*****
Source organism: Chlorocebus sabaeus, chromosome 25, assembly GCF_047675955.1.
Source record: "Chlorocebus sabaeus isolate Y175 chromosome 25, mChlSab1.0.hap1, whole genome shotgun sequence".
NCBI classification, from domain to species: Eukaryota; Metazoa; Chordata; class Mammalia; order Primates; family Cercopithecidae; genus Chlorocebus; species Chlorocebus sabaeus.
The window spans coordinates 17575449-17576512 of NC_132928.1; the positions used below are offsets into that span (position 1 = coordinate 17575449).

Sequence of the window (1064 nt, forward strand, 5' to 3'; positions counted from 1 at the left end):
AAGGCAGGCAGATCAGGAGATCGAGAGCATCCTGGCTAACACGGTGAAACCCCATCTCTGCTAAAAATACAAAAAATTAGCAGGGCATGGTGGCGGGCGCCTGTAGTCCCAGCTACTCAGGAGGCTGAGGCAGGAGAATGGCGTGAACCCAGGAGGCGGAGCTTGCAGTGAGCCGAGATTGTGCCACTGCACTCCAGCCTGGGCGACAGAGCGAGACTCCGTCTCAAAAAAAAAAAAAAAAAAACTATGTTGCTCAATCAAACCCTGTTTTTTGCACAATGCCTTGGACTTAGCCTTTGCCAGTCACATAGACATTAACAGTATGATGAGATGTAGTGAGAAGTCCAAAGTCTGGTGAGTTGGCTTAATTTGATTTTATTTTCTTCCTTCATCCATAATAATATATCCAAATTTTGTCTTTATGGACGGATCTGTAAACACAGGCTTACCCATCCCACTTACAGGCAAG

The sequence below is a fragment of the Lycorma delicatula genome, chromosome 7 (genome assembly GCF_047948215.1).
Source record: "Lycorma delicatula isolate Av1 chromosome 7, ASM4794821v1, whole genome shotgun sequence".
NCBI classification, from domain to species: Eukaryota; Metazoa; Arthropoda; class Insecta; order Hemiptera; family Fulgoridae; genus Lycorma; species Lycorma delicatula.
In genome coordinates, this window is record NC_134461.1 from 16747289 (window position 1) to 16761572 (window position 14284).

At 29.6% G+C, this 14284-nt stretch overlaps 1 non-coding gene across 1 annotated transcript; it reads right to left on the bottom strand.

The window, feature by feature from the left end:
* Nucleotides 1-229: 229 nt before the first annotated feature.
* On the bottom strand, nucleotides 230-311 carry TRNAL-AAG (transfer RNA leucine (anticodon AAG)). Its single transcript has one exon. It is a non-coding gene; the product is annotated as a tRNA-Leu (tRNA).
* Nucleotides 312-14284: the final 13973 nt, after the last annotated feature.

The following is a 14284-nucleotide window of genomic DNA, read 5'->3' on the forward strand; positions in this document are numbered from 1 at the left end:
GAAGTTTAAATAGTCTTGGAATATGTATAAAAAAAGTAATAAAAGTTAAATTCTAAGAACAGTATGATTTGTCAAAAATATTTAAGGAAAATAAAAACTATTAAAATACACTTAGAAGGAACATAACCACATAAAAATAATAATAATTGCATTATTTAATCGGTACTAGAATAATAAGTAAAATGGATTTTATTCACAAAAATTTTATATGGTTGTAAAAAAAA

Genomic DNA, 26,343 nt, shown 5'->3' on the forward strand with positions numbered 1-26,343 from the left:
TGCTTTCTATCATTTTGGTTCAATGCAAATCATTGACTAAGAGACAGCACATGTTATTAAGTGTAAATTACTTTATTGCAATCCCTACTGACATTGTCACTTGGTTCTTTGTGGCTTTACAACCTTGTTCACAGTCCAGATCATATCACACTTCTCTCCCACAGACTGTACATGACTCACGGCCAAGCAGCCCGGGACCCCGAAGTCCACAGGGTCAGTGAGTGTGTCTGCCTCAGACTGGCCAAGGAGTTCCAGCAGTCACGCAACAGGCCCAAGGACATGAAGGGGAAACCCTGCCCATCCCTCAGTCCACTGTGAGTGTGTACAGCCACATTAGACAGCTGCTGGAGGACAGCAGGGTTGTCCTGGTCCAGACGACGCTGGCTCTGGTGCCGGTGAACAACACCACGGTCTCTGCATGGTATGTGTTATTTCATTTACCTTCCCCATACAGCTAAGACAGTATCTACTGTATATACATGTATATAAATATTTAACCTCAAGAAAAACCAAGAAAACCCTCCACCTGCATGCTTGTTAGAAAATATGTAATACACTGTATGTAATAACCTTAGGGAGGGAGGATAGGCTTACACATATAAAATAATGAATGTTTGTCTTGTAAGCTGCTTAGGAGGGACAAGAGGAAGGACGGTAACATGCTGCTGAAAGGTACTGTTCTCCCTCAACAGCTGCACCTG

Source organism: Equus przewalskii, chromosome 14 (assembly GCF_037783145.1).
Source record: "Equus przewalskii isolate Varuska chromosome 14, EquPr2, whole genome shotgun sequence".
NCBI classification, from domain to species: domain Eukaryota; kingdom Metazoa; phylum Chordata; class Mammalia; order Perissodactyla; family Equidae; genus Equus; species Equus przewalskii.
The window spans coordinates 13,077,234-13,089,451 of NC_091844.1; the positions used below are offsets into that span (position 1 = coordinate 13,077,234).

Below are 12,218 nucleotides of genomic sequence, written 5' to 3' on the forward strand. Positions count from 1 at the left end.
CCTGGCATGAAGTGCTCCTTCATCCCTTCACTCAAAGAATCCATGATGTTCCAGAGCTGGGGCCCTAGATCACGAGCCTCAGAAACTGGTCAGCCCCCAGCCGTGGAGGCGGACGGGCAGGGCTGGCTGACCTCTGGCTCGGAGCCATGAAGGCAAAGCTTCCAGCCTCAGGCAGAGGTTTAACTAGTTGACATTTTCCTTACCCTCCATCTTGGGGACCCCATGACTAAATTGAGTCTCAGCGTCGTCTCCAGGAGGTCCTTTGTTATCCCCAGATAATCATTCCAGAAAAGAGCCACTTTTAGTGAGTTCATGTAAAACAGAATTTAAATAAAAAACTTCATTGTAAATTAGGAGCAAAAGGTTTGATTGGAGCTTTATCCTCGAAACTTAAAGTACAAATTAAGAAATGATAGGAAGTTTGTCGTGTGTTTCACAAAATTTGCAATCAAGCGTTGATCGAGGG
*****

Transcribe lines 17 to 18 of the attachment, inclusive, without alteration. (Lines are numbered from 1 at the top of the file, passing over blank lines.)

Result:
GAAGTTTAAATAGTCTTGGAATATGTATAAAAAAAGTAATAAAAGTTAAATTCTAAGAACAGTATGATTTGTCAAAAATATTTAAGGAAAATAAAAACTATTAAAATACACTTAGAAGGAACATAACCACATAAAAATAATAATAATTGCATTATTTAATCGGTACTAGAATAATAAGTAAAATGGATTTTATTCACAAAAATTTTATATGGTTGTAAAAAAAA

Genomic DNA, 26,343 nt, shown 5'->3' on the forward strand with positions numbered 1-26,343 from the left: